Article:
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Y12 Advanced

Introduction to Pointillism

By Brenda Hoddinott

Pointillism is a method of drawing or painting with several layers of small colored dots, strokes, or individual brushstrokes. In this lesson, you try your hand at shading a section of a rose with pointillism and colored pencils.

Supplies: Good quality drawing paper with a weight of at least 90 lbs, pencil sharpener, sandpaper block, and colored pencils that are similar in color to those in Figure 101. The range of values created by these colors is shown in Figure 102.

Figure 101

Figure 102

Lightly Sketching a Rose

Follow along with Figures 103 to 111 to very lightly sketch the outlines of the rose with your lightest yellow. Remember, if you press too hard, you'll destroy the paper's tooth.

As you can see in Figure 103, my actual sketch is too light for you to see well. So, all sketch lines (Figures 104 to 111) have been darkened in Photoshop so you can see them.

Also, don't worry about getting your proportions exactly like mine - as, you know roses are all different. By the way, my drawing is less than 4 in (10.16 cm) wide. I began with the innermost section of the rose and worked my way outward to the edges of the petals on

Figure 103

Figure 104

Figure 105

Figure 106

Figure 107

Figure 108

Figure 109

Figure 110

Figure 111

Getting the Point of Pointillism

Values are integral to creating the illusion of form in colored drawings. You need to combine the following three methods to create a range of different values with pointillism:

A close-up view of pointillism rendered with colored pencils clearly shows a few of the thousands of dots of various sizes and shapes. Compare the color and grayscale versions to get a realistic sense of the values of the color palette with which you will be working.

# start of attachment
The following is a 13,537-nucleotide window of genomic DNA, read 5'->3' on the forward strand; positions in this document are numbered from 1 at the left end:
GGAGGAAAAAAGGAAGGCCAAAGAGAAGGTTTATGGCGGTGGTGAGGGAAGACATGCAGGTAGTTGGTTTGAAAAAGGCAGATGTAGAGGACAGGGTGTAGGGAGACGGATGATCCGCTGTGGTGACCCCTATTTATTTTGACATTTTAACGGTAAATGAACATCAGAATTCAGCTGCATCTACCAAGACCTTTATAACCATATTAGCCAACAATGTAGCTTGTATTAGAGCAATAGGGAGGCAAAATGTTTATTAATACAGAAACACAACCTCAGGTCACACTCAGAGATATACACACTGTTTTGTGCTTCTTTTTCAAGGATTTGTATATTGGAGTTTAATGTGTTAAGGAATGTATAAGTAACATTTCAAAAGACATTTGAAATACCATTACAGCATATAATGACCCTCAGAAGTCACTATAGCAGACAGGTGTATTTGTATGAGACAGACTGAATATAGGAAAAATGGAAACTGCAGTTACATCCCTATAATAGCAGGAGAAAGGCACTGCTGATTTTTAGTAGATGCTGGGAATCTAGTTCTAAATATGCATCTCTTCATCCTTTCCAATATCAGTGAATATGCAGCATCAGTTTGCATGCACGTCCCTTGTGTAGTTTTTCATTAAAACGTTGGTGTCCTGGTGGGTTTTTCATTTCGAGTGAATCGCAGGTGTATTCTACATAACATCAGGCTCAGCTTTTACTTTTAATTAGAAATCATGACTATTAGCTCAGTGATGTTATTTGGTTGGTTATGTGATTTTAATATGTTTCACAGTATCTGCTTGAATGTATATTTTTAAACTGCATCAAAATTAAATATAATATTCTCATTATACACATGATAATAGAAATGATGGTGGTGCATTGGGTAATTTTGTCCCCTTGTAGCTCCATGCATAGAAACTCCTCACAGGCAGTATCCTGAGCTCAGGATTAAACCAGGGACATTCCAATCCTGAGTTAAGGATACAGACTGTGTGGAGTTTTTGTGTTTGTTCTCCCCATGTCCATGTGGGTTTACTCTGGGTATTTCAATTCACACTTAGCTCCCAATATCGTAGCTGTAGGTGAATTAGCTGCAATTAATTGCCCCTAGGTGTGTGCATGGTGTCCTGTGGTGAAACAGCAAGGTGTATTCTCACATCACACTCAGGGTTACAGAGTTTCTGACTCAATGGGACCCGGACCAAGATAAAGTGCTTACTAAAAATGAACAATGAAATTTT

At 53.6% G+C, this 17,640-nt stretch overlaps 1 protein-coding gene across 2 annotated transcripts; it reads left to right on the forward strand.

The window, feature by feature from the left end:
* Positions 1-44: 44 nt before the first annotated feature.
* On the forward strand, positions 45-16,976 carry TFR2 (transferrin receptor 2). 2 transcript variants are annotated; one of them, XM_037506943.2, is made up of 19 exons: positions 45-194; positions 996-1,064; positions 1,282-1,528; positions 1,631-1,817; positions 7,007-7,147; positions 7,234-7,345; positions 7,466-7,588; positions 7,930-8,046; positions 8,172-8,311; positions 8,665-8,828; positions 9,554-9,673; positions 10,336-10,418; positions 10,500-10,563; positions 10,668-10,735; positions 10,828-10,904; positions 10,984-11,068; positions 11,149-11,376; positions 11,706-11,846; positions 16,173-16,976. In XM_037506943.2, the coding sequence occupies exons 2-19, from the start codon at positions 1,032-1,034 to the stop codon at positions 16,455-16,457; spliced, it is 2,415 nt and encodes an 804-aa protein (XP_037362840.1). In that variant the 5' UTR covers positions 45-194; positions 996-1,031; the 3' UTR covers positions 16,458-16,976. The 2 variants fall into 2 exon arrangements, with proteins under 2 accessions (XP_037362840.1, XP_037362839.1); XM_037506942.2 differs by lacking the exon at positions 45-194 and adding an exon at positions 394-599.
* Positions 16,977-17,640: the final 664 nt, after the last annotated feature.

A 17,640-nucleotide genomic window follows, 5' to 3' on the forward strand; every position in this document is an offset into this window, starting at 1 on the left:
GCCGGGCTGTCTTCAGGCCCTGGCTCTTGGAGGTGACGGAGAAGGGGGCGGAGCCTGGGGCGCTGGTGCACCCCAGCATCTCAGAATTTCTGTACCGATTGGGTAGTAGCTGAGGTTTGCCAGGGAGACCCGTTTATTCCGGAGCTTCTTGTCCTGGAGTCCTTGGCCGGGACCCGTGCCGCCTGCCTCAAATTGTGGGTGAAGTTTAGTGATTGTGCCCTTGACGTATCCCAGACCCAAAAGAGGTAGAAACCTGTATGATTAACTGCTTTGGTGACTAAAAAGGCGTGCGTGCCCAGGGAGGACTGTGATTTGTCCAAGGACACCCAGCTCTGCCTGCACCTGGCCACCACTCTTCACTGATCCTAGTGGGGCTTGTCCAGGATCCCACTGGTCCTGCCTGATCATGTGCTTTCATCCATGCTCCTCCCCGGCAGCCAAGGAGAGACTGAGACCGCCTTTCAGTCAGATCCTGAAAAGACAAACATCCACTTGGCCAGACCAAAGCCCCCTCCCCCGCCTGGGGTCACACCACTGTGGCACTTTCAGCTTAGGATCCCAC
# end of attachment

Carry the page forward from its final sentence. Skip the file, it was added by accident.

Figure 112

Figure 113

Drawing Lots of Rose-dots

When viewed from a distance, the dots in pointillist paintings and drawings appear to blend together to create the illusion of depth, visual masses, and forms. Nineteenth-century French impressionistic artists (including George Seurat and Paul Signac) helped this genre to become a highly respected style of painting, and (more recently) drawing.

The process used in this drawing to create a broad range of values is to work from light to dark. The lightest values have small sections of the white paper showing through. The darkest values have mostly large dots and an occasional small dot and short line to better define edges. You need a lot more patience for darker values because you need to draw many more dots that are closer together.

You may want to print this image of the completed drawing to supplement the individual step-by-step drawings.

Figure 114

Follow along with Figures 115 to 127 and use whichever colors work best to create graduations of values. From this point on, the values shown are close to those of the actual drawing. Also some images are slightly cropped to emphasize their sections with shading (cropped illustrations have a gray border).

Figure 115

Figure 116

Figure 117

Figure 118

Feel free to add a few short lines to identify the edges of areas that need to be dark in value

Figure 119

Figure 120

Figure 121

Figure 122

Figure 123

Figure 124

Figure 125

Figure 126

At this point, I usually show students a large illustration of my final drawing. However, drawings created with pointillism usually look better when viewed from a distance.

So, here's the final image - smaller than its actual size.

Figure 127